You have to create a system that forces inspiration and motivation to happen.

So if you’re tired of giving up on things, if you’re ready to finally start — and keep writing — a blog (or any other creative project for that matter), here’s what you need to do to ensure your own success.

Create Accountability

Peer pressure is my secret weapon. When I’m starting a new project, I tell everyone about it. That way, I’ve committed. I can’t back out. At least, not without embarrassing myself.

create accountability when starting a blog
via The Legend of Zelda

A wise old man in the Legend of Zelda once said, “It’s dangerous to go alone.” Which is why, when you’re starting a blog, you have to tell at leastone friend, lover, or family member about it.

It’s easy to break a promise to yourself. It’s hard to break a promise to someone you care about.

Develop a Process

Sometimes, the task of writing a single blog post can feel insurmountable. From research, to writing, to editing, to publishing — it’s no surprise the ideaof blogging is so much sexier than doing the required work. The hard labor.

And that’s exactly why you cannot write “blog post” on your to-do list. It’s such a huge item that you’ll probably procrastinate and never actually start.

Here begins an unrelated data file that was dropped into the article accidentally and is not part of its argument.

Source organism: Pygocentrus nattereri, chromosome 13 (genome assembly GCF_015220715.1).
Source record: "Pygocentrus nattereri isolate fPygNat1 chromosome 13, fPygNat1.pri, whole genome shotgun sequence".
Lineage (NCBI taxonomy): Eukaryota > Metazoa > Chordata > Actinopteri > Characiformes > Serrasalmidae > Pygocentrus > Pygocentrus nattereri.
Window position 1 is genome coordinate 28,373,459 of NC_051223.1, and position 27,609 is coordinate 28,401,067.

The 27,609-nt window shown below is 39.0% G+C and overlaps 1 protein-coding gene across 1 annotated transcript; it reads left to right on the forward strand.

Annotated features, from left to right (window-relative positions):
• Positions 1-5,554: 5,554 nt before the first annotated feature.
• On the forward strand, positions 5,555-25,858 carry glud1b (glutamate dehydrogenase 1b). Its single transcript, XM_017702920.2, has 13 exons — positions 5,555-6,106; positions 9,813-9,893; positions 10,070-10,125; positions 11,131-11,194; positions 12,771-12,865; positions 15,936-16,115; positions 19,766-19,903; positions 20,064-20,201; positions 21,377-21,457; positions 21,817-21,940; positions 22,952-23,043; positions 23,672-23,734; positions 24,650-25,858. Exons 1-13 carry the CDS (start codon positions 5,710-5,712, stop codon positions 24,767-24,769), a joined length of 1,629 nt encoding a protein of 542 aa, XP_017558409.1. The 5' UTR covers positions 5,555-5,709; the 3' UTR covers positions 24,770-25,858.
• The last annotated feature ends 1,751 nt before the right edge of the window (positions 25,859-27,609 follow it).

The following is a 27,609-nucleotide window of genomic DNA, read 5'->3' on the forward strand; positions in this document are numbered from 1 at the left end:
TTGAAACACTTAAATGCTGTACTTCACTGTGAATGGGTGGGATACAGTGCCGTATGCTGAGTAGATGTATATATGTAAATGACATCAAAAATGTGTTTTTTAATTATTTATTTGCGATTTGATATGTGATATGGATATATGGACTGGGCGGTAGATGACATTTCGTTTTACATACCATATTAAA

The idea of “process” is pretty trendy right now — but it’s just a fancy way of saying that you need to create a system that breaks a big task, like blogging, down into its smallest, component parts so you can tackle each one individually. Because when you check all the little boxes, eventually, you end up checking the big box too.

Schedule Your Creative Time

As I said before, a lot of people believe that creativity is divinely inspired. That you can’t write a blog post unless you happen to be blessed by the gods on that particular day. But that’s a myth. Professional creative people know the secret — show up and the work will get done. Don’t show up, and you’ll get nothing done.

“I write only when inspiration strikes. Fortunately, it strikes every morning at nine o’clock sharp.” — W. Somerset Maugham